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By Sharon St Joan

 

To read part one first, click here.

 

Opposition to the sacrifice grows

 

In the months running up to the time of the Gadhimai sacrifice, there has been a growing and very vocal opposition to the sacrifice, worldwide.

 

Baba Ramdev, a popular spiritual leader in India with a huge following, has spoken out against the sacrifice.

 

Dr. Chinny Krishna expressed his conviction that “this Gadhimai festival will be the last one to include any animals from India,” adding that “this year, there will be a major dent at least in the numbers of cattle.”

 

Buffalos, pigeons, goats, sheep, and chickens are also sacrificed. It is harder to catch and prevent the smaller ones from crossing the border.

 

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On another level

 

There have been no shortage of contacts with the Chief Priest of the Gadhimai Temple and with the Nepalese government, and these continue.

 

Rudra Krishna, of Blue Cross, has written, “A team from HSI-India consisting of its Chair, Dr Nanditha Krishna, Alokparna Sengupta and N Jayasimha, Managing Director, are reaching Nepal on Monday Nov 24, along with Ms Gauri Maulekhi – Consultant to HSI (who has been in Nepal fighting this case for the last few months) in yet another attempt to persuade the temple authorities to abandon this killing. We wish them all the best and our prayers are with them and the hundreds of thousands of innocent animals.”

 

Nepalese animal advocates working “flat out”

 

The Animal Welfare Network Nepal (AWNN) has not rested over the past five years in their opposition to the sacrifice, spending time in the field, in the Bara District, where the Gadhimai Temple is, and also in meetings in Kathmandu.

 

They express their profound gratitude to those providing support, including Humane Society International, One Voice, Maneka Gandhi, Compassion in World Farming, Dr. Jane Goodall, Animal People, the Albert Schweizer Foundation, Jane Goodall Institute Australia, Philip Wollen and Geoff Knight.

 

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AWNN is working with the Department of Livestock in Nepal to set up an Exclusion Zone around the temple to prevent illegal entry of sick animals, those without permits, and those being transported illegally. They have also organized a large team of volunteers to help out along the border.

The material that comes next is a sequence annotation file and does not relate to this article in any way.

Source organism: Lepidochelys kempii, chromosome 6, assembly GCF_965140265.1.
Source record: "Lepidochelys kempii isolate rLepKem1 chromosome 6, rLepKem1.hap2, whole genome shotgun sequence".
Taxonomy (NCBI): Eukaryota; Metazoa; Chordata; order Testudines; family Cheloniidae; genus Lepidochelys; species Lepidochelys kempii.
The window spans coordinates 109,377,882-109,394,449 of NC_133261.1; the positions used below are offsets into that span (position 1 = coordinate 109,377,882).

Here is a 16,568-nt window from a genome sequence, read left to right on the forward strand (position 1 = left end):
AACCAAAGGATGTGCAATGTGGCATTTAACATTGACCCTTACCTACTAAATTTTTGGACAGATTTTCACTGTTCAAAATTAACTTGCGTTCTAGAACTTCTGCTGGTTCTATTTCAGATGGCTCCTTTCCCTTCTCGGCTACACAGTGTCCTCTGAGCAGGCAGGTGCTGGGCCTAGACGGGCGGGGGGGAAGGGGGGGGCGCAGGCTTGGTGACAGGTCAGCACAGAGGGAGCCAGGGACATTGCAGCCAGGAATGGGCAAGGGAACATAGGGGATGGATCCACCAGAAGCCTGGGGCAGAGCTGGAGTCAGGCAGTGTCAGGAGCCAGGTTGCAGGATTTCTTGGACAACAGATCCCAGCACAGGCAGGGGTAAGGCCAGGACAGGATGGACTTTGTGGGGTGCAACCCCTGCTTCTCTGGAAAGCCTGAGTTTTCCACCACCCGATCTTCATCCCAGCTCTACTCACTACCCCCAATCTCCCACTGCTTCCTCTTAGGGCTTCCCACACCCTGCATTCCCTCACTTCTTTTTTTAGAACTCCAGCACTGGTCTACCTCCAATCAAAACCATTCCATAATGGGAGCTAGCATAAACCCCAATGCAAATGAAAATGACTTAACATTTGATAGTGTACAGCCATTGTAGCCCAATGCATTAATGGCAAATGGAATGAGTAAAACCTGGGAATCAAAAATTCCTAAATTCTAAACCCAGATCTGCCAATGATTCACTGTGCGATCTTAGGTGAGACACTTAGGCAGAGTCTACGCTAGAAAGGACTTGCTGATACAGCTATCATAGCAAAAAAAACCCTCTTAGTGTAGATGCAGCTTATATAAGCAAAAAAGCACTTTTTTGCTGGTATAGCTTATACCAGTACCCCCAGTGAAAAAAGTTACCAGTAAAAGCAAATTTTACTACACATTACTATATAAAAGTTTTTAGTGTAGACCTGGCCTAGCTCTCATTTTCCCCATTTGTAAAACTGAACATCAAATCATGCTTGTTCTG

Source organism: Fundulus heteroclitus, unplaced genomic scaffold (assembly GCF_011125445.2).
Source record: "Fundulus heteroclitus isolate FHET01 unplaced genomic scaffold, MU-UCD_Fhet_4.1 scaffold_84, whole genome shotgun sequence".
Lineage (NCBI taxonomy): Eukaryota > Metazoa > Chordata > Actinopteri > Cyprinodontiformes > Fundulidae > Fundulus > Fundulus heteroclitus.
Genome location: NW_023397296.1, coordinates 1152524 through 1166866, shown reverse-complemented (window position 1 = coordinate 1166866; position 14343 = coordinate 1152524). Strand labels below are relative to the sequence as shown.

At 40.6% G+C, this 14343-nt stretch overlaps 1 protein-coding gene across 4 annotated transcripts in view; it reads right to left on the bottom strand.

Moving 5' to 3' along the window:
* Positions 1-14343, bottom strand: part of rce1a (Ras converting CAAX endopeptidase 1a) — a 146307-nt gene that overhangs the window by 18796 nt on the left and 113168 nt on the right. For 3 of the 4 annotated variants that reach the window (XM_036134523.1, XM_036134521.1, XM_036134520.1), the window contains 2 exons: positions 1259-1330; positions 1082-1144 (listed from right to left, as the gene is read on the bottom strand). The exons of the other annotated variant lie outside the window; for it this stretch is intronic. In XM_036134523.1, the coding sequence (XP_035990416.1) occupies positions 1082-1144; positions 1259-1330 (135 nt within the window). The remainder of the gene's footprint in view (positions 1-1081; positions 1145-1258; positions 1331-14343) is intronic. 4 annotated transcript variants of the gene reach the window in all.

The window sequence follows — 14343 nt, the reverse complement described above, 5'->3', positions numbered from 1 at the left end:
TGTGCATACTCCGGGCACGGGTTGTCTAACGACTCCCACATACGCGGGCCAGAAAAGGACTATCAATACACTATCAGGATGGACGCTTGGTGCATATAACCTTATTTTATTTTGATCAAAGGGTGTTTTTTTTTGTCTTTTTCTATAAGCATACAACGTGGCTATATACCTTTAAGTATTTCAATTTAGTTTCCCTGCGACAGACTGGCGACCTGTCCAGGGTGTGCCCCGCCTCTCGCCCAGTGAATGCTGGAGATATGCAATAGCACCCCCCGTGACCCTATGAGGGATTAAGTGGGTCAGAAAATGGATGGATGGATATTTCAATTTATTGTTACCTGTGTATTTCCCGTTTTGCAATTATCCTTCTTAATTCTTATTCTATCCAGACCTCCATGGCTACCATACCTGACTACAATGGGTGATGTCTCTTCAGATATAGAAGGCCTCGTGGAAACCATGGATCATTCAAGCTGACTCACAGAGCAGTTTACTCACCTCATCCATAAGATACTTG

They have met with everyone possible; the Nepalese Prime Minister, the President, the Secretary of State, and representatives of the United Nations. They have been assured that there will be no government support from the Nepal government for the sacrifice. However, as of this moment, the sacrifice is expected to be allowed to go ahead.

 

Among a great many other measures they are putting into place, AWNN has organized Children’s Protests “with children asking for their right to grow up in a society free from violence and bloodshed.” AWNN is also setting up preparations to encourage alternate offerings to the Goddess of lotus flowers, and at Gadhimai Temple, a lotus flower garden is being created.

 

AWNN states, “Every single life we can save is a victory, and we will not stop until we have saved as many as we can.”

 

 

The future

 

With so many groups and individuals working so hard with such great courage and determination, there is a sense that the momentum is on the side of the light, not the darkness, and that the time is drawing near when it will no longer be possible for the cruelty of the Gadhimai Festival to continue in years to come.

 

 

Finally, a word for those in the U.S.

 

It is hard not to notice a certain irony in the fact that the days of the Gadhimai sacrifice, November 28 and 29, are preceded, by just one day, by Thanksgiving. When around 320 million Americans sit down to Thanksgiving dinner, for the vast majority, there will also be a sacrifice, the death of a bird. There is an unmistakable similarity. Turkeys suffer at length throughout their short lives, and they are killed in numbers of a far greater magnitude than all the animals at Gadhimai. Let us say a prayer for all these innocent animals, while we do all in our power to prevent the sacrifice of any animals, anywhere, for any purpose.

 

Photos: Courtesy of Blue Cross of India

 

To visit the website of Blue Cross of India, click here.

 

For the website of Humane Society International – India, click here.  

 

For the website of PFA-Uttarakhand, click here.    

 

For the website of Animal Welfare Network Nepal, click here.